To learn more about how Pennsylvania can continue to become less reliant on congregate care placements, check out our latest report, Congregate Foster Care in PA

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Good News on Efforts to Fix Pennsylvania's School Funding

We wanted to share some great news with you. Today, the state House of Representatives approved legislation (House Bill 1552) that adopts the funding formula recommended last year by Pennsylvania’s Basic Education Funding Commission. Pennsylvania Partnerships for Children supports this formula and is pleased to see it head to the governor’s desk.

“For too long, Pennsylvania has needed a predictable, sustainable way to fund its public schools, and today’s vote is a historic step toward that goal,” said PPC President and CEO Joan Benso. “Of course, any formula - no matter how comprehensive - is only as effective as the money that goes into it. Looking ahead, we now need a state budget for fiscal 2016-17 that puts adequate funding behind a formula and helps drive out that funding in a way that helps ensure every child has the resources to succeed in the classroom.

“We are hopeful the governor and state lawmakers can now work together to continue to make significant annual investments in our schools over multiple years to close the adequacy gap that leaves too many children without the resources they need to learn,” Benso added.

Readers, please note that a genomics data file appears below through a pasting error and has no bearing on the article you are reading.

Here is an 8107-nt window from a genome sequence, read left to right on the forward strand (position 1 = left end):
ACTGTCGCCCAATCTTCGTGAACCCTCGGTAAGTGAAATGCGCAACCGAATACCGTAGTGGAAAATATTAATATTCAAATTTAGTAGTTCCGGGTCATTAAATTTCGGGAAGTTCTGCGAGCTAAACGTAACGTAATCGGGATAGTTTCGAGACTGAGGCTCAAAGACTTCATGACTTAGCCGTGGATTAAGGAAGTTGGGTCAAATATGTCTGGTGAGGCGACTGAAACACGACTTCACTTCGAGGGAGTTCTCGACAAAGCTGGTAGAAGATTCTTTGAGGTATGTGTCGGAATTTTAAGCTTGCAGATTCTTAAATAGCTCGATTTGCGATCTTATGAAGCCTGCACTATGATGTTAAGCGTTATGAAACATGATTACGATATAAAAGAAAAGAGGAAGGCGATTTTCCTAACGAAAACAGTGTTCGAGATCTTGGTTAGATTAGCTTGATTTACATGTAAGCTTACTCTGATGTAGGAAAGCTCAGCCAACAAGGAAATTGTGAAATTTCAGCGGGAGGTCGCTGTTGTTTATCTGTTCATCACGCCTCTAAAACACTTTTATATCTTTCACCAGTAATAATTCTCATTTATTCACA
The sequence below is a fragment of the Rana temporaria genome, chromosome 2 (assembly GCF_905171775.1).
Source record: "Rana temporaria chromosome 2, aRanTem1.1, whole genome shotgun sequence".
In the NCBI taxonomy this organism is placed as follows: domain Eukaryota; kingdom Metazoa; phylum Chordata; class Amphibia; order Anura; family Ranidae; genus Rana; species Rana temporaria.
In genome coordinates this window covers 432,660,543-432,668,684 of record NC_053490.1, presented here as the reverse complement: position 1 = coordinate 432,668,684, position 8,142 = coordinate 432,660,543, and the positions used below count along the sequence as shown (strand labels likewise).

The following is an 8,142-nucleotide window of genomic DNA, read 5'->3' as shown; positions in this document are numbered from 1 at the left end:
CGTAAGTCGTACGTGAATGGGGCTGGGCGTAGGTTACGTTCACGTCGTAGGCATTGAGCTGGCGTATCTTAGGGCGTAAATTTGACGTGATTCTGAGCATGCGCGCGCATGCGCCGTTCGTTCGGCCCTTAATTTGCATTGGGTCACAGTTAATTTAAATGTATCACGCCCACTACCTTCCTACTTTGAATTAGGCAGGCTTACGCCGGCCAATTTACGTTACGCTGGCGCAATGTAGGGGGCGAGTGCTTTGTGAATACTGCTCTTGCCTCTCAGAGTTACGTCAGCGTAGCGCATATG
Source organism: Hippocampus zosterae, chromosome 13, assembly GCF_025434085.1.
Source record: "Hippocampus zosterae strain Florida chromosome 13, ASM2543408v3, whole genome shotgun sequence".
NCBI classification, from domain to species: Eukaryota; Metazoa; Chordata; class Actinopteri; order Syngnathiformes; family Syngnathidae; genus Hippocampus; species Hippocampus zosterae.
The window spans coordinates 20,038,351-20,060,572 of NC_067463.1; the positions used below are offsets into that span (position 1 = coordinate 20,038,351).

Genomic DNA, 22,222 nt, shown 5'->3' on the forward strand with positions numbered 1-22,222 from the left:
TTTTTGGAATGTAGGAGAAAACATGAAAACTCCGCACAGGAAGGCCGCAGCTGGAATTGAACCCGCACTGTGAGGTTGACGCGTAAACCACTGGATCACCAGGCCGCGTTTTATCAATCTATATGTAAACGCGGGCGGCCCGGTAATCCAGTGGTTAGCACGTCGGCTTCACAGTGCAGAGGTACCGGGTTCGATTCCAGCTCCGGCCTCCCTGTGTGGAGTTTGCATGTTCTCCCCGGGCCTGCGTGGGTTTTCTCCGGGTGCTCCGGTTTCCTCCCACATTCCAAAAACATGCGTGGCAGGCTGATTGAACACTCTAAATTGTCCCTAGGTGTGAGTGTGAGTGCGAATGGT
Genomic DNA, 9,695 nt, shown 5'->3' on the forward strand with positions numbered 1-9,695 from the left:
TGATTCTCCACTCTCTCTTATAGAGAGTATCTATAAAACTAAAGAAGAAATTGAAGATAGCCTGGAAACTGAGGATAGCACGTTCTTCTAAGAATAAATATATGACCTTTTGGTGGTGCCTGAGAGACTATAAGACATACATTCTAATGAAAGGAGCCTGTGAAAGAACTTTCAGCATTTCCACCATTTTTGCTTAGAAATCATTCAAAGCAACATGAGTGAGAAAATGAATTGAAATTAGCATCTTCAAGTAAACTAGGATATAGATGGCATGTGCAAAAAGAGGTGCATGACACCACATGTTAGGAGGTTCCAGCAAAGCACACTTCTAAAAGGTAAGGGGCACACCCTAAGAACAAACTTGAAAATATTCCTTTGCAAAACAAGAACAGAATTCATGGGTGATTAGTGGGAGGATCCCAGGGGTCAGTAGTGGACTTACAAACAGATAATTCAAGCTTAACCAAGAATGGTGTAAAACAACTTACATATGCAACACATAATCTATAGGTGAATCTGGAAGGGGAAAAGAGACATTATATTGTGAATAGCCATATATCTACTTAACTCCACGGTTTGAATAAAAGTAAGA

“We look forward to continuing to work with policymakers and other interested parties to build on today’s action and help create an adequate and equitable system of funding Pennsylvania’s public schools for years to come.”

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Family-based Foster Care: A Smarter Financial Choice

Every child deserves to grow up in a home where they are a part of a loving and nurturing family. In the unfortunate instance where a child is removed from the home due to abuse or neglect and placed in the foster care system, there are two primary options for placement: a family-based setting or a group home or institution, often referred to as “congregate care.”

Research shows family-based care is a better option for children placed in foster care, as well as less costly for the child welfare system. Congregate care placements cost child welfare systems seven to ten times more than family-based placements and those costs can be even higher when children require additional behavioral health services. Congregate care placement costs place a further strain on a child welfare system already facing budgetary challenges.

To learn more about why family-based care is a better choice for our children and the commonwealth, check out our latest report, Congregate Foster Care in PA.